Online Silent Auction Coming Soon!

Great news! The Friends of Murphys Point Park will be hosting our second Online Silent Auction very soon through our Facebook page!

Thanks to some wonderful, generous donors, we will have great items to share again this year! Talented local artisans are contributing beautiful work, and there are few cool quirky things, too!

Stay tuned for all the details and we hope you will take part in this fundraiser to support our activities at Murphys Point.

Posted in Uncategorized | Leave a comment

Species of the Week: The Northern Saw-whet Owl

The #SpeciesOfTheWeek this week is the Northern Saw-whet Owl (Aegolius acadicus). The Northern Saw-whet Owl is a small owl (about the size of an American Robin) that does not exhibit sexual dimorphism: both males and females are approximately 18-21 cm long, with a wingspan ranging from 42-48 cm. They have mottled brown feathering with white spots on the head and yellow eyes. Although they have a widespread distribution across North America, they are rarely seen due to their secretive nocturnal habits, and preference for dense conifers. In the spring, they can often be located by their distinctive, almost whistled “toot-toot-toot” call. The most common prey of the Northern Saw-whet Owl are deer mice, chipmunks, bats, and voles. On migration, they may supplement their diets with small birds such as chickadees and warblers.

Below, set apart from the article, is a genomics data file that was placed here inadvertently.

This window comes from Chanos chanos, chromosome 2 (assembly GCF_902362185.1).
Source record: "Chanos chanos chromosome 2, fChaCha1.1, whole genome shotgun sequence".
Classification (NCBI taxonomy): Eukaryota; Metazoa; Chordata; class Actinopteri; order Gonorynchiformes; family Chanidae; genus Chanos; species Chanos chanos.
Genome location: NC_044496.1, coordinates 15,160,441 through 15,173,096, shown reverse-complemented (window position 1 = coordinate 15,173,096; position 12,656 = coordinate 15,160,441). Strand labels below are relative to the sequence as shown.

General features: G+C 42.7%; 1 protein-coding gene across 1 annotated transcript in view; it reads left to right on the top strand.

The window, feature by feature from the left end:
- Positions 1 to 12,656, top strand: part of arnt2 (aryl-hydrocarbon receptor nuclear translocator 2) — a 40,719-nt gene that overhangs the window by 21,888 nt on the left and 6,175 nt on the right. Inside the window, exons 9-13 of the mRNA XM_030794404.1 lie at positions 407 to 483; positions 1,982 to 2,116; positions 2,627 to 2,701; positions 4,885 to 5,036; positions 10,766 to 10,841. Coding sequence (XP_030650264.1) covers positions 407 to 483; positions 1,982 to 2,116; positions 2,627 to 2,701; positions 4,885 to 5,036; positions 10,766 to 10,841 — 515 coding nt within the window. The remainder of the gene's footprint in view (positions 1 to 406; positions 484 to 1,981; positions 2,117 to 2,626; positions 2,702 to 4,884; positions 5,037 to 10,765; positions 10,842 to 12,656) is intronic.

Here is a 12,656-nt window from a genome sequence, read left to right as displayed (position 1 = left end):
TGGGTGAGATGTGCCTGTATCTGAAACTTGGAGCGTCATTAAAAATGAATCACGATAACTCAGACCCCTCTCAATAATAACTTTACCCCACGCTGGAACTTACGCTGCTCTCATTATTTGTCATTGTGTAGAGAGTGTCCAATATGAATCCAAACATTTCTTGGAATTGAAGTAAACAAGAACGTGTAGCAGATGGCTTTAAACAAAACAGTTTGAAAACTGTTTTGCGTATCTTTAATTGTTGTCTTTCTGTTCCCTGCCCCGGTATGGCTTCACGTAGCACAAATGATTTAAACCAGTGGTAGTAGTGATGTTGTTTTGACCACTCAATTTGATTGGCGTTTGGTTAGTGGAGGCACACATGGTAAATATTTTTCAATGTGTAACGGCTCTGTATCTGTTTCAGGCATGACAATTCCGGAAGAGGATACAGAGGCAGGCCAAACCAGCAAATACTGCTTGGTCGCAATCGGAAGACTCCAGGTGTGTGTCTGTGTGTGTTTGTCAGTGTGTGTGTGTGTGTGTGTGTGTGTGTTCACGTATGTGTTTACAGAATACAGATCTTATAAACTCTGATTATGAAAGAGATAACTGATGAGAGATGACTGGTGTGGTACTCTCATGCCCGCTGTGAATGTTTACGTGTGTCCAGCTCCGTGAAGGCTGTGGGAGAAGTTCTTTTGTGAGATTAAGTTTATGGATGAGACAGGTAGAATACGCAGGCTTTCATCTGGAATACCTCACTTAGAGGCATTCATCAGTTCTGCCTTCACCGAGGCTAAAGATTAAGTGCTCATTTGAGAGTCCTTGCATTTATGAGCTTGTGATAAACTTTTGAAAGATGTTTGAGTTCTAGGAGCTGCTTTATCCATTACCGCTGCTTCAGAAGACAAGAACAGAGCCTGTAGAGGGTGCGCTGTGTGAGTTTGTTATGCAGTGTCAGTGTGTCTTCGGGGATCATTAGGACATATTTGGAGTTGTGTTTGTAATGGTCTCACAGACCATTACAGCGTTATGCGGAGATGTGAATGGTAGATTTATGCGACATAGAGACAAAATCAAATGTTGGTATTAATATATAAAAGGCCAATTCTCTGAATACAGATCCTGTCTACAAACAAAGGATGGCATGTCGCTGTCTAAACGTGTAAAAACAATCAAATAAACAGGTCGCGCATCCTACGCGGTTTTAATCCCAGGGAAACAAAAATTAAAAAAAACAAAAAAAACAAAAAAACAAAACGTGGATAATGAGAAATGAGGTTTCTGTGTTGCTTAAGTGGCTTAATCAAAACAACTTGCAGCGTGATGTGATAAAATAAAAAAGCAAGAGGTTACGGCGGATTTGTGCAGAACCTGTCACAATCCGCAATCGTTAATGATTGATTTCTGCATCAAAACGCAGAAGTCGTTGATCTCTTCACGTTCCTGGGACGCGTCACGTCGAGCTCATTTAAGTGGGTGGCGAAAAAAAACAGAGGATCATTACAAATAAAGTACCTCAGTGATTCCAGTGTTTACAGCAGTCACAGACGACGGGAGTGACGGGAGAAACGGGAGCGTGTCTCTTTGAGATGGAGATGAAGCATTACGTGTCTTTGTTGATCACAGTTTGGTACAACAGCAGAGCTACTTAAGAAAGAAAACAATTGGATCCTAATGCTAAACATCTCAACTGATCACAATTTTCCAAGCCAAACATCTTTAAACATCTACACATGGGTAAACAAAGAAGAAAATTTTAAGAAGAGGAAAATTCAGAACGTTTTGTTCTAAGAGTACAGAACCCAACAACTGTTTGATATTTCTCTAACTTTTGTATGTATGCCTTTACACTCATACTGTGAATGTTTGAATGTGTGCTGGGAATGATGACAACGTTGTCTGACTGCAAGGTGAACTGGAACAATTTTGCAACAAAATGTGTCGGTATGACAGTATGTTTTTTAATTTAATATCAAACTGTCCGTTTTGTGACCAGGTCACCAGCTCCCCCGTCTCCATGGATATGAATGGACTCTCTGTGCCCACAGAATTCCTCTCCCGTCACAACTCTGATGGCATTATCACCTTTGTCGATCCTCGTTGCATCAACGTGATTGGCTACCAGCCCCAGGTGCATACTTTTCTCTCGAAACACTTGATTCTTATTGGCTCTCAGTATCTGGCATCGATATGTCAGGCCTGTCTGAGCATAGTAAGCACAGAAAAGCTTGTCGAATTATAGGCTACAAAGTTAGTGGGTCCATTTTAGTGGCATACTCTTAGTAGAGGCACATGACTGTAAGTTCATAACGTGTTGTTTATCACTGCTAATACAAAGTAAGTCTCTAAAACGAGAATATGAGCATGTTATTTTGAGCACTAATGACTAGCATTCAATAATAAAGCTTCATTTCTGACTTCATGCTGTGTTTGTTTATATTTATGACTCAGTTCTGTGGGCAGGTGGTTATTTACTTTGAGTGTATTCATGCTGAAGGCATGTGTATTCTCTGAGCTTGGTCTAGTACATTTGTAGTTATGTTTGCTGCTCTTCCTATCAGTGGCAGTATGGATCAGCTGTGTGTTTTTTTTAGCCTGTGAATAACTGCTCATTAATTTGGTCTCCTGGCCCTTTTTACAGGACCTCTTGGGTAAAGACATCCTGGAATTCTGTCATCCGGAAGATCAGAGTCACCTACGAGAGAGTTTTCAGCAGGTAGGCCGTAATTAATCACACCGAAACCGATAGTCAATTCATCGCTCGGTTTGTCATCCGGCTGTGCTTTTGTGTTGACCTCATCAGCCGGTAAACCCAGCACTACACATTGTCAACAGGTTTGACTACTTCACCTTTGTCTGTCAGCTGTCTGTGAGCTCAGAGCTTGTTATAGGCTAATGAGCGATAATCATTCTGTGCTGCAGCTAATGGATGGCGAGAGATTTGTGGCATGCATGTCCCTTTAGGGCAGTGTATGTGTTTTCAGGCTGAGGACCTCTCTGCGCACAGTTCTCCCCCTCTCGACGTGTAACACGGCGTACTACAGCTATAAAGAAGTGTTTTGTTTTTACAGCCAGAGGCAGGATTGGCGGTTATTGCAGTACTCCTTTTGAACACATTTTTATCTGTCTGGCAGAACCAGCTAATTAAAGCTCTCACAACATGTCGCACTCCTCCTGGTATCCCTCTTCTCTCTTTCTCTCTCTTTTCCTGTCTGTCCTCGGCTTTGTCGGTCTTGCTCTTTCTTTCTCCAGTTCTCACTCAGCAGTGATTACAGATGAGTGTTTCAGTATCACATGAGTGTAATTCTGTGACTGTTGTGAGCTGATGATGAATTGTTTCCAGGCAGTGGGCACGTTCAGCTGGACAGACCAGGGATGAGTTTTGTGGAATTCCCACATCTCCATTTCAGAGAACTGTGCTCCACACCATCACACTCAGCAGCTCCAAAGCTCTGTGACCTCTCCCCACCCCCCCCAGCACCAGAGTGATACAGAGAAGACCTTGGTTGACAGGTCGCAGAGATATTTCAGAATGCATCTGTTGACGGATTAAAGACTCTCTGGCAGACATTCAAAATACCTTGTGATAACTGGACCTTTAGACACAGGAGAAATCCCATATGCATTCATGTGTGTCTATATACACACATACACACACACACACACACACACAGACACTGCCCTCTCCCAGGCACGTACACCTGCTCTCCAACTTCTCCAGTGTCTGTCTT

Posted in Friends of Murphys Point, Murphys Point, Murphys Point Provincial Park, Species of the Week | Leave a comment

Species of the Week: The White-tailed Deer

Photo by Murphys Point PP

The White-tailed Deer (Odocoileus virginianus) is our focus for this week’s #SpeciesOfTheWeek. An extremely common mammal at Murphys Point, members of the White-tailed Deer population are often spotted by visitors to the park. Although they make for a cool sighting, the deer population in Ontario has expanded rapidly due to the extirpation of native wolf populations. This expansion has lasting negative effects on the forests due to the deer’s preference for tree saplings and understorey plants in the summer, and bark in the winter. These deer can leap up to 2.5 meters high and 9 meters horizontally, so fencing has little effect. The White-tailed Deer’s coat changes in colour from reddish-brown in the summer to grayish-brown in the winter. The average lifespan of a White-tailed Deer is 6 years in the wild.

Posted in Friends of Murphys Point, Murphys Point, Murphys Point Provincial Park, Species of the Week | Leave a comment